WACO _ If the fickled Baylor fans have been saving their money waiting for a top-notched opponent to come to the Ferrell Center before they fork over their hard-earned cash, tomorrow night is the night to splurge.
It's not every day that two teams ranked in the Top 25 get to play each other. One of those rare days will happen tomorrow night at 7 at the Ferrell Center when No. 24-ranked Baylor entertains No. 11-ranked Kansas State.
K-State is 16-3 overall and 3-2 in the Big 12 Conference. Baylor is 15-3 overall and 2-2 in conference play.
A game of this nature against a highly-ranked team could mean the difference in Baylor getting an NCAA postseason bid or perhaps falling back to another trip to the NIT.
"The most important thing about K-State that I know is they're an offensive rebounding team,'' Baylor guard LaceDarius Dunn said. "They do a great job of that, so I think we're going to have our hands full as far as blocking out and trying to keep those guys off the boards.
"They're well-coached. Frank Martin is a great coach, and hats off to Frank Martin.''
The battle of the boards will indeed be the game inside the game that needs to be closely watched. Baylor is second in the Big 12 in rebounds with 41.9 per game, and K-State is fourth at 40.1 per game.
The Bears lead the conference in rebounding margin with a +9.9, and K-State is fourth with a +6.4. The Wildcats also lead the conference in offensive rebounds with 15.95 per outing, while the Bears are second in defensive rebounds with 29.06 per game.
"I'm looking forward to playing K-State,'' Baylor guard Tweety Carter said. "We're going to prepare for them like any other team, but ultimately we've got to come out and play for 40 minutes.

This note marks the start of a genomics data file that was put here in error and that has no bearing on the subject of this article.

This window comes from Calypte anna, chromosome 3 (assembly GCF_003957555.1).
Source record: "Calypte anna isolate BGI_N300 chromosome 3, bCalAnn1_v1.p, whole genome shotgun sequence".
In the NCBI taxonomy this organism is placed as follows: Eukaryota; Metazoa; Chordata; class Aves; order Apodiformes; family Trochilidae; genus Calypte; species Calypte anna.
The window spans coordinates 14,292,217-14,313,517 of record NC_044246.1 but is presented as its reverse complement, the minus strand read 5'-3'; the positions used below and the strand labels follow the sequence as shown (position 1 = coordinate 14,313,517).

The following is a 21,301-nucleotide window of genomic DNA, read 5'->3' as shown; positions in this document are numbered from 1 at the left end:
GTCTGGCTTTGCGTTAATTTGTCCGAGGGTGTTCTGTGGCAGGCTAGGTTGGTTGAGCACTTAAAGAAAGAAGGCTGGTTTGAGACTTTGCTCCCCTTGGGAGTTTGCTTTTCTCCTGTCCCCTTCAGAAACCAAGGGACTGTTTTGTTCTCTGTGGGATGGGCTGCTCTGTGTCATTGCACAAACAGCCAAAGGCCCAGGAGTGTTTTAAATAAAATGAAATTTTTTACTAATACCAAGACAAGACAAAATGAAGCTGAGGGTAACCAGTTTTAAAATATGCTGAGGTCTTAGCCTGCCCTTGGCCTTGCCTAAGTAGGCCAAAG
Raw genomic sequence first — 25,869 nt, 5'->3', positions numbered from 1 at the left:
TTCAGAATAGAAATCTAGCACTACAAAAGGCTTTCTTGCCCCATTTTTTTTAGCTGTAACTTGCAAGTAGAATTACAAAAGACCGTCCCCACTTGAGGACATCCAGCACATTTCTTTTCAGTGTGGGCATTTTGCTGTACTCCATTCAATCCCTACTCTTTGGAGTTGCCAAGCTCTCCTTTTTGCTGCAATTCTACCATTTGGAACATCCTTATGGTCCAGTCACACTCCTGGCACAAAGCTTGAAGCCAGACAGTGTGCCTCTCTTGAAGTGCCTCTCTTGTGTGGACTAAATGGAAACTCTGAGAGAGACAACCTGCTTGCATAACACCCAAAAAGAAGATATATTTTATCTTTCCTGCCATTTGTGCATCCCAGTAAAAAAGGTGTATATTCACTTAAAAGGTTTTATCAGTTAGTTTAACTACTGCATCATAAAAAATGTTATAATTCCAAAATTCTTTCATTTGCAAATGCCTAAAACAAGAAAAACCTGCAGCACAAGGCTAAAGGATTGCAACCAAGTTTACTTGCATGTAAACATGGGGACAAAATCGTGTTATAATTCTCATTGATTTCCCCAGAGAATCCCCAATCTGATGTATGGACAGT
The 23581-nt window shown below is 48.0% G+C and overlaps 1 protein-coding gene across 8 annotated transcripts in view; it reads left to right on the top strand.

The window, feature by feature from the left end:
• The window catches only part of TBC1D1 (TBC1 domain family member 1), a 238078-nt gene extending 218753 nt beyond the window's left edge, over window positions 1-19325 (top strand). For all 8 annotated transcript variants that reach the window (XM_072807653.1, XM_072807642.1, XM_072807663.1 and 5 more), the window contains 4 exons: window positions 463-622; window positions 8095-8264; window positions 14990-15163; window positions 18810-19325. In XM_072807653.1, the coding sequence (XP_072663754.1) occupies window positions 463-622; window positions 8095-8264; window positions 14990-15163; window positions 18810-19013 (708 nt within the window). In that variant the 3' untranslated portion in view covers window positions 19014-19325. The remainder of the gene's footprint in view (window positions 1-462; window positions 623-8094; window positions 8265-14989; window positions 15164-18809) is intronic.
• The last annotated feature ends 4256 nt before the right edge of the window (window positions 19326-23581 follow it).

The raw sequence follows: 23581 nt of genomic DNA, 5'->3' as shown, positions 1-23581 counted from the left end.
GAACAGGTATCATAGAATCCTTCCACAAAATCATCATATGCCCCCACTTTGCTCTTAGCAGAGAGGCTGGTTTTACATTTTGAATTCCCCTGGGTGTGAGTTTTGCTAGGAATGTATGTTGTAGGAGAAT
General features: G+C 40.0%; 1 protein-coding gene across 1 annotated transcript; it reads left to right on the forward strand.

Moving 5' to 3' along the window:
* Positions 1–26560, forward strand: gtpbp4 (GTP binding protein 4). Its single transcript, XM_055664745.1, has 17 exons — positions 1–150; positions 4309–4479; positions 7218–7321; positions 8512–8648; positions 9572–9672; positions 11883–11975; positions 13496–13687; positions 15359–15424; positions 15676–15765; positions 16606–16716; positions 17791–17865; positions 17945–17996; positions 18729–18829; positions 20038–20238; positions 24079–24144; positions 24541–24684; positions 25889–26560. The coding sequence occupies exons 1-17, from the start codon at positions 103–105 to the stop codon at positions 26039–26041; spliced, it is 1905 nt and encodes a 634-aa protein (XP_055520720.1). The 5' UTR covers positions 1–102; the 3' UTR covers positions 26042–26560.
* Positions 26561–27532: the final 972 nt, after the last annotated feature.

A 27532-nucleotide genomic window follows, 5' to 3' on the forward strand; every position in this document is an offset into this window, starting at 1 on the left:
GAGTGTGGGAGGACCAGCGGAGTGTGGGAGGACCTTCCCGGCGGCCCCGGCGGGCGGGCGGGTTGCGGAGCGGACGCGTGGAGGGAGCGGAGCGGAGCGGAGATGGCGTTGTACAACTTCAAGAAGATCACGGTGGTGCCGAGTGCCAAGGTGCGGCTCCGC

"It's going to be a game of runs, so we've got to be ready to match their intensity and be ready to execute down the stretch.''
With the way the home teams have been protecting their turf, Baylor knows it can ill-afford to lose to K-State.
"Every night's a big game,'' Bears assistant coach Jerome Tang said. "We don't have any nights off the rest of the year.
"It's a matter of how much can we improve between now and then.''
Or, as Dunn said: "We're going to have to come out and execute and just play Baylor basketball.''
And the Baylor fans must show up and execute their vocal chords. Sometimes the difference between winning and losing is the noise level in the building that disrupts the road team's concentration and makes it difficult for them to communicate with one another.
The Baylor team has done its part. The Bears are a perfect 10-0 at home this season, with the largest crowd being the 9,223 who showed up for the Jan. 16th game against Oklahoma State.
Now it's high-time for the fans do their part and show their support and pack the 10,200-seat Ferrell Center. Especially since this year's version of the Bears is more versatile and talented than last year's squad that reached the finals of the NIT.
-- Dwain Price